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Network and endpoint protection for an IoT era

A chat with Eset’s CTO, Palo Luka, revealed a few useful things about endpoint security, which is what the company focuses on and specialises in.

The company itself, Eset, originates from Slovakia and was established in 1992, with its first product version made in 1987. Luka explained, “Being in the former communist regime, we couldn’t establish the company to do business till 1992, so the product was given to public corporations.”

Back then, the product addressed what he called the first wave of antivirus. “The first viruses appeared in 1986. For many years, viruses were just nuisances, and not a big problem.

“In fact, in pretty much every country there was a local antivirus company to address these viruses, like McAfee. Our product was made around the same time as well,” Luka pointed out.

According to the CTO, when Windows 95 came, everyone said that this was going to be the end of the antivirus industry, because Windows wouldn’t have any viruses.

Unfortunately, Windows enabled mass access to the Internet, and this led to a shift in how threats create havoc. By early 2000, the bad guys had figured that they could make money from malware, and the cybercriminal industry boomed.

Internet of Things (IoT)

In all that time, Eset’s portfolio of solutions evolved along with the criminal economy. In Luka’s opinion, “If I were a bad guy, I will definitely go after data in the cloud, maybe find a way to infect thin clients to get into cloud services.”

Another big trend which he calls “huge” is the Internet of Things. “That’s the focus of security researchers. Five years from now, we are going to be surrounded by IoT devices which are all connected. These will provide data from sensors and will be able to do things like control systems (of homes and devices).”

This is especially tricky for the cybersecurity industry, as most manufacturers of connected devices, do not care about security. Luka related an incident last month, where a huge DDoS attack was launched by using many, many connected devices like DVRs (Digital Video Recorders), which have default set up with default passwords. Cars that are connected have also proven to be vulnerable to hacks, and one can only imagine the loss of lives that could potentially result.

“The bad guys keep scanning the Internet for vulnerable devices, herd them into botnets and carry out these massive DDoS attacks,” he explained.

It becomes tricky because most of these devices ie. toasters, refrigerators, light bulbs and more, tend to have only enough power to run basic functions like support Wi-Fi. “There is an operating system, but it can’t run a full blown security solution.”

Bad guys on the other hand can control these devices to do simple things which are good enough for attacks. “But, they are not good enough to run protection systems,” said Luka.

Microsoft is reportedly trying to create a lightweight version of its operating system for IoT devices, but many still have many limited memory and CPU power. But, even if it was successful, there is still the problem of fragmentation – too many types of devices with too many types of operating systems.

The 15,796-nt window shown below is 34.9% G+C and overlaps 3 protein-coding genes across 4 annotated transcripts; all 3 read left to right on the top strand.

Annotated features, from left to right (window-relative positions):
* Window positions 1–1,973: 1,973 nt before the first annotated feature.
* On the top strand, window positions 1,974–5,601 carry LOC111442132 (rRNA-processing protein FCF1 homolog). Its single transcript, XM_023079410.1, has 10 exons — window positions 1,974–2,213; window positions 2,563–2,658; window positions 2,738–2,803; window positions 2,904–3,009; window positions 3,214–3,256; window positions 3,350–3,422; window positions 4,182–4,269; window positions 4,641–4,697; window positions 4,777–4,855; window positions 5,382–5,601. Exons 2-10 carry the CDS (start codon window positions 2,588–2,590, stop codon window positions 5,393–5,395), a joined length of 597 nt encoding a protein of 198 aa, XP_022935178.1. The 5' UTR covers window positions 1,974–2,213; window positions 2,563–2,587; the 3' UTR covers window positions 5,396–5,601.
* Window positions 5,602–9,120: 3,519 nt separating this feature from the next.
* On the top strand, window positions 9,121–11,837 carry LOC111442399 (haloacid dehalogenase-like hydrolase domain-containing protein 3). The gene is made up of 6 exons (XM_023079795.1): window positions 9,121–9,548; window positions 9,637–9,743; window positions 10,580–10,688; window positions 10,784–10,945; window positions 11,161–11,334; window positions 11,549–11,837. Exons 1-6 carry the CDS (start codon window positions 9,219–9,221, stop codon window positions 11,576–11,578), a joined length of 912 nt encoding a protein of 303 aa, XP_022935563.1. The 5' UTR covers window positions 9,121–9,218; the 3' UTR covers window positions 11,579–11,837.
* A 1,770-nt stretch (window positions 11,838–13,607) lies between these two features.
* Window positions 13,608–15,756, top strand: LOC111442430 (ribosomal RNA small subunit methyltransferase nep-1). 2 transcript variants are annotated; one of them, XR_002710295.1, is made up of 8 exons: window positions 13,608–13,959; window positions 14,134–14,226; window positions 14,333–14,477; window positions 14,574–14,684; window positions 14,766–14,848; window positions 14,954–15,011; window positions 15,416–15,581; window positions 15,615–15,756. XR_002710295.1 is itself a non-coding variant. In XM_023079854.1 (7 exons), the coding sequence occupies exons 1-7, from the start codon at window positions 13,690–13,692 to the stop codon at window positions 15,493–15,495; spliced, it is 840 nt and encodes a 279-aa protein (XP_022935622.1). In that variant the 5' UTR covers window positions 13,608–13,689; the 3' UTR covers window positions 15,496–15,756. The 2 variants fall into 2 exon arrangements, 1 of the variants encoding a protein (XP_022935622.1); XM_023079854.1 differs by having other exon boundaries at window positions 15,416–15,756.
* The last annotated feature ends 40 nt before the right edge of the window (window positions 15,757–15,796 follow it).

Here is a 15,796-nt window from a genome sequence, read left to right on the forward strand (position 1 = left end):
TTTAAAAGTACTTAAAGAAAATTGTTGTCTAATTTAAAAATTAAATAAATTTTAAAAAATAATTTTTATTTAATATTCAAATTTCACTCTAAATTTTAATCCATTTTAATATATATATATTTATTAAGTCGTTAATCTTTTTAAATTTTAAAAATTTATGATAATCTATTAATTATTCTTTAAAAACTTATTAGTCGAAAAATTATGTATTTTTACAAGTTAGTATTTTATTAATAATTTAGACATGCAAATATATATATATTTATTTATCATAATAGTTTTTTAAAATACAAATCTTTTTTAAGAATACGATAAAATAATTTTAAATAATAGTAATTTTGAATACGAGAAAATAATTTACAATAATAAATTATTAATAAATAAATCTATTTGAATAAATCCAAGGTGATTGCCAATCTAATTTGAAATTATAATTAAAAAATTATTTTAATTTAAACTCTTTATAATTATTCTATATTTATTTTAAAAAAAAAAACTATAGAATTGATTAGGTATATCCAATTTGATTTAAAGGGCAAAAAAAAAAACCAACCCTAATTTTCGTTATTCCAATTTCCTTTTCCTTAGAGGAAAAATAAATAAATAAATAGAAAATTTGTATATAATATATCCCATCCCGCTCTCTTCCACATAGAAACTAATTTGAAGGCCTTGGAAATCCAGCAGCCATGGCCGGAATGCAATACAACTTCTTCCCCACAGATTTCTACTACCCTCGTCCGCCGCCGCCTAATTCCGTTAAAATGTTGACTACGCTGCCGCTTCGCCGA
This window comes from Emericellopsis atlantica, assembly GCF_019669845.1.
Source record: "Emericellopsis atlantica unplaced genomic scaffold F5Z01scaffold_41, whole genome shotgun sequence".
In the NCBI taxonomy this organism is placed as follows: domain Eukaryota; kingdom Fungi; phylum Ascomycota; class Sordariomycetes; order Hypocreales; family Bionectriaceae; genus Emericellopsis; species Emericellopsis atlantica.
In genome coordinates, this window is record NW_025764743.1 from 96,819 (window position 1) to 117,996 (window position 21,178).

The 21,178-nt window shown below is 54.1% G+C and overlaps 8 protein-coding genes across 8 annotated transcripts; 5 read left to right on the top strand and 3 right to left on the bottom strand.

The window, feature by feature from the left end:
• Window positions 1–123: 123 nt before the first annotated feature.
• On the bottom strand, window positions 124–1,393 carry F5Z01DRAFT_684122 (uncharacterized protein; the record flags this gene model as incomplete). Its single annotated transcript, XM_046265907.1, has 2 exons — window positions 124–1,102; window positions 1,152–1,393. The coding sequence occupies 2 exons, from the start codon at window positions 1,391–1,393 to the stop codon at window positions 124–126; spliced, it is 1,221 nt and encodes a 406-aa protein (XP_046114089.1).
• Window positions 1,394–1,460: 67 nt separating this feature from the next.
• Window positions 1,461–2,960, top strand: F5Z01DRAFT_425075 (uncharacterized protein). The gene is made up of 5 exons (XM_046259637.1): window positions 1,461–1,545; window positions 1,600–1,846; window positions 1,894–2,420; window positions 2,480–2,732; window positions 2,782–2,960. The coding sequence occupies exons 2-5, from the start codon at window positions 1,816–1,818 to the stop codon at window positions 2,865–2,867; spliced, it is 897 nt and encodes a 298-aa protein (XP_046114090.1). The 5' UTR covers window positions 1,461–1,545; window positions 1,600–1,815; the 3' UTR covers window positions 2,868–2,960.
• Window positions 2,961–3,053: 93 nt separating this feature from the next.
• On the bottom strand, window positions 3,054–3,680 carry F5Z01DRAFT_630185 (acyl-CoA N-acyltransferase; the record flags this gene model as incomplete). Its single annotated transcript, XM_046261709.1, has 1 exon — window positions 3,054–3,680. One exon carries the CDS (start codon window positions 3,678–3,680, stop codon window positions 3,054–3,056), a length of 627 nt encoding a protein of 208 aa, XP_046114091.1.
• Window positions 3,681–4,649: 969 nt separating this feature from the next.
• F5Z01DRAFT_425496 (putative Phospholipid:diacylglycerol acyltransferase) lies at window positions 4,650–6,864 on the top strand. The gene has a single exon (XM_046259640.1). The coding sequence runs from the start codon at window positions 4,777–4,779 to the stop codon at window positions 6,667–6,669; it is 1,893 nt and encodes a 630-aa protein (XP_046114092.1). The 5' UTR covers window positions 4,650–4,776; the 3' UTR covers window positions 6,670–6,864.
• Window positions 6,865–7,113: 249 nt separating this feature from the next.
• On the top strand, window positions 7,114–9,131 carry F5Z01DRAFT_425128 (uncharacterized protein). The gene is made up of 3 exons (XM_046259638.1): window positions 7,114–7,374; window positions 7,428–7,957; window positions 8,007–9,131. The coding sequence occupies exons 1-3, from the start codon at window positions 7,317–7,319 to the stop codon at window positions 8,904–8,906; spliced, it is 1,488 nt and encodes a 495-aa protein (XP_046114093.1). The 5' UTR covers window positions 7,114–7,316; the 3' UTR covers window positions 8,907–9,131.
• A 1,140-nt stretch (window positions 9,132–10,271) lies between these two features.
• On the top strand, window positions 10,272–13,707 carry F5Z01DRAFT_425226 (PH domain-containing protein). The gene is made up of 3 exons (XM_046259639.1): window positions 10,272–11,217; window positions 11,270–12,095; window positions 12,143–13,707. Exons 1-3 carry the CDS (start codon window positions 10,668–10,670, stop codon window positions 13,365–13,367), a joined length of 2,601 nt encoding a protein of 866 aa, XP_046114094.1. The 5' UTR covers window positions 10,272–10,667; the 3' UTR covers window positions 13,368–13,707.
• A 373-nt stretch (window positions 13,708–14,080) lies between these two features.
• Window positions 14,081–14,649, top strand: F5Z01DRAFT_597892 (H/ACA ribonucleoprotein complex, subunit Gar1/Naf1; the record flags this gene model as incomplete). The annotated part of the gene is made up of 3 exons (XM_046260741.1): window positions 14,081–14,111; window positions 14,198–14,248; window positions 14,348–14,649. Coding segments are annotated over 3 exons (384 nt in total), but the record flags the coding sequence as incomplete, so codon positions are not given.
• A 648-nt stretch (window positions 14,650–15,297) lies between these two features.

“In IoT, this is even worse. There could be thousands of different platforms. No one knows how to secure IoT. It’s still an open topic,” said Luka. This is also further exacerbated ecosystem players not agreeing upon and converging around one single standard to use.

But one thing that Eset has recognised is the fact that securing the endpoint in the world of IoT, is almost mission impossible.  Luka said, “Eset will focus on protection from network point of view.”

Shifting focus for Eset?

Enterprises face different problems in security than consumers or SMEs. “Small and medium businesses are mostly looking for ‘fire and forget’ kind of solutions that automatically prevent most of the attacks. Larger corporations have dedicated security admins who can’t sleep at night because some targeted malware might have slipped past these automatic defences,” said Luka, adding also that they are currently building an EDR (Endpoint Detection and Response) solution called the Enterprise Inspector.

“It is going to give admin visibility into the network and it’s going to give him tools to find needles in the haystack.”

The solution works as an agent at the endpoint device, which all work together as sensors that collect data for the admin. “The data is passed through intelligent filters and the admin is alerted about suspicious events.

“They look into what the processes are doing on the endpoint, where do they connect and how much data they transfer.”

All these are functions that more established security players already enable for many enterprises. At first glance also, it would appear that Eset is a little late to the game, and also late with respect to focusing on the enterprise segment now.  Luka admitted that Eset’s sweetspot is the SME segment which contributes the majority of their revenue.

“Are we late to the game? I don’t think so. It’s more about this is the right time for us to work on this, and we are trying to do it really well,” Luka pointed out.




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